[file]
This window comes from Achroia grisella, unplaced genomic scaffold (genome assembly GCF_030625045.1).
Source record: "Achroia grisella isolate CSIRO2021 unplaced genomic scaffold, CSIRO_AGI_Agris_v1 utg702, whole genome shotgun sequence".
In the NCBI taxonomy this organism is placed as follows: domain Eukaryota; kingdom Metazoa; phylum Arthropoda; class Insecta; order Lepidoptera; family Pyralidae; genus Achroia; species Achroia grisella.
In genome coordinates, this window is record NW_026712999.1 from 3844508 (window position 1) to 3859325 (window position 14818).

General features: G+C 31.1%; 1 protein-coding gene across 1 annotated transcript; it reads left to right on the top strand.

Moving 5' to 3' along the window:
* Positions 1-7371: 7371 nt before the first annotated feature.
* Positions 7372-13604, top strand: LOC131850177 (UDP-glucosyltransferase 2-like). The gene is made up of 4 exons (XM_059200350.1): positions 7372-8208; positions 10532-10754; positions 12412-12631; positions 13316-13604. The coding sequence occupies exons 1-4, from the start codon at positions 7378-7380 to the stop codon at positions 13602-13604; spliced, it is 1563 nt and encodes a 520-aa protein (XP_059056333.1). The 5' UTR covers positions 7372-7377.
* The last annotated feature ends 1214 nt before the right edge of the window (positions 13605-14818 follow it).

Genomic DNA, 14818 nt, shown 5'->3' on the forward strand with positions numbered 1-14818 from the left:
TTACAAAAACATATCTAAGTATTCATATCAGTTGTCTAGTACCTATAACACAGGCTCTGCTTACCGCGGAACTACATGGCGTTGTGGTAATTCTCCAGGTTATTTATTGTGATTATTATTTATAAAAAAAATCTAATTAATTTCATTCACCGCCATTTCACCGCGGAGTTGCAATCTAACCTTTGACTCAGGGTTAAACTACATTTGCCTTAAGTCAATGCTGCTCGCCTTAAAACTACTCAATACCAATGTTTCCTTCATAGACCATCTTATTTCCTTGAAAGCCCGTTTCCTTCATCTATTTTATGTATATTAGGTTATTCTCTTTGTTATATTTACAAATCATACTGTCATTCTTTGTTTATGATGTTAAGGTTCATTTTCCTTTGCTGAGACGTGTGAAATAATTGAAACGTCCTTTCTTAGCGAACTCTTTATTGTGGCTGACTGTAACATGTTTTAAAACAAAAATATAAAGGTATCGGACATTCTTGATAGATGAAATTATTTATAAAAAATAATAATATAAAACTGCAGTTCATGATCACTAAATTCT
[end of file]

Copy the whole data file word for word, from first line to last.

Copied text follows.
This window comes from Achroia grisella, unplaced genomic scaffold (genome assembly GCF_030625045.1).
Source record: "Achroia grisella isolate CSIRO2021 unplaced genomic scaffold, CSIRO_AGI_Agris_v1 utg702, whole genome shotgun sequence".
In the NCBI taxonomy this organism is placed as follows: domain Eukaryota; kingdom Metazoa; phylum Arthropoda; class Insecta; order Lepidoptera; family Pyralidae; genus Achroia; species Achroia grisella.
In genome coordinates, this window is record NW_026712999.1 from 3844508 (window position 1) to 3859325 (window position 14818).

General features: G+C 31.1%; 1 protein-coding gene across 1 annotated transcript; it reads left to right on the top strand.

Moving 5' to 3' along the window:
* Positions 1-7371: 7371 nt before the first annotated feature.
* Positions 7372-13604, top strand: LOC131850177 (UDP-glucosyltransferase 2-like). The gene is made up of 4 exons (XM_059200350.1): positions 7372-8208; positions 10532-10754; positions 12412-12631; positions 13316-13604. The coding sequence occupies exons 1-4, from the start codon at positions 7378-7380 to the stop codon at positions 13602-13604; spliced, it is 1563 nt and encodes a 520-aa protein (XP_059056333.1). The 5' UTR covers positions 7372-7377.
* The last annotated feature ends 1214 nt before the right edge of the window (positions 13605-14818 follow it).

Genomic DNA, 14818 nt, shown 5'->3' on the forward strand with positions numbered 1-14818 from the left:
TTACAAAAACATATCTAAGTATTCATATCAGTTGTCTAGTACCTATAACACAGGCTCTGCTTACCGCGGAACTACATGGCGTTGTGGTAATTCTCCAGGTTATTTATTGTGATTATTATTTATAAAAAAAATCTAATTAATTTCATTCACCGCCATTTCACCGCGGAGTTGCAATCTAACCTTTGACTCAGGGTTAAACTACATTTGCCTTAAGTCAATGCTGCTCGCCTTAAAACTACTCAATACCAATGTTTCCTTCATAGACCATCTTATTTCCTTGAAAGCCCGTTTCCTTCATCTATTTTATGTATATTAGGTTATTCTCTTTGTTATATTTACAAATCATACTGTCATTCTTTGTTTATGATGTTAAGGTTCATTTTCCTTTGCTGAGACGTGTGAAATAATTGAAACGTCCTTTCTTAGCGAACTCTTTATTGTGGCTGACTGTAACATGTTTTAAAACAAAAATATAAAGGTATCGGACATTCTTGATAGATGAAATTATTTATAAAAAATAATAATATAAAACTGCAGTTCATGATCACTAAATTCT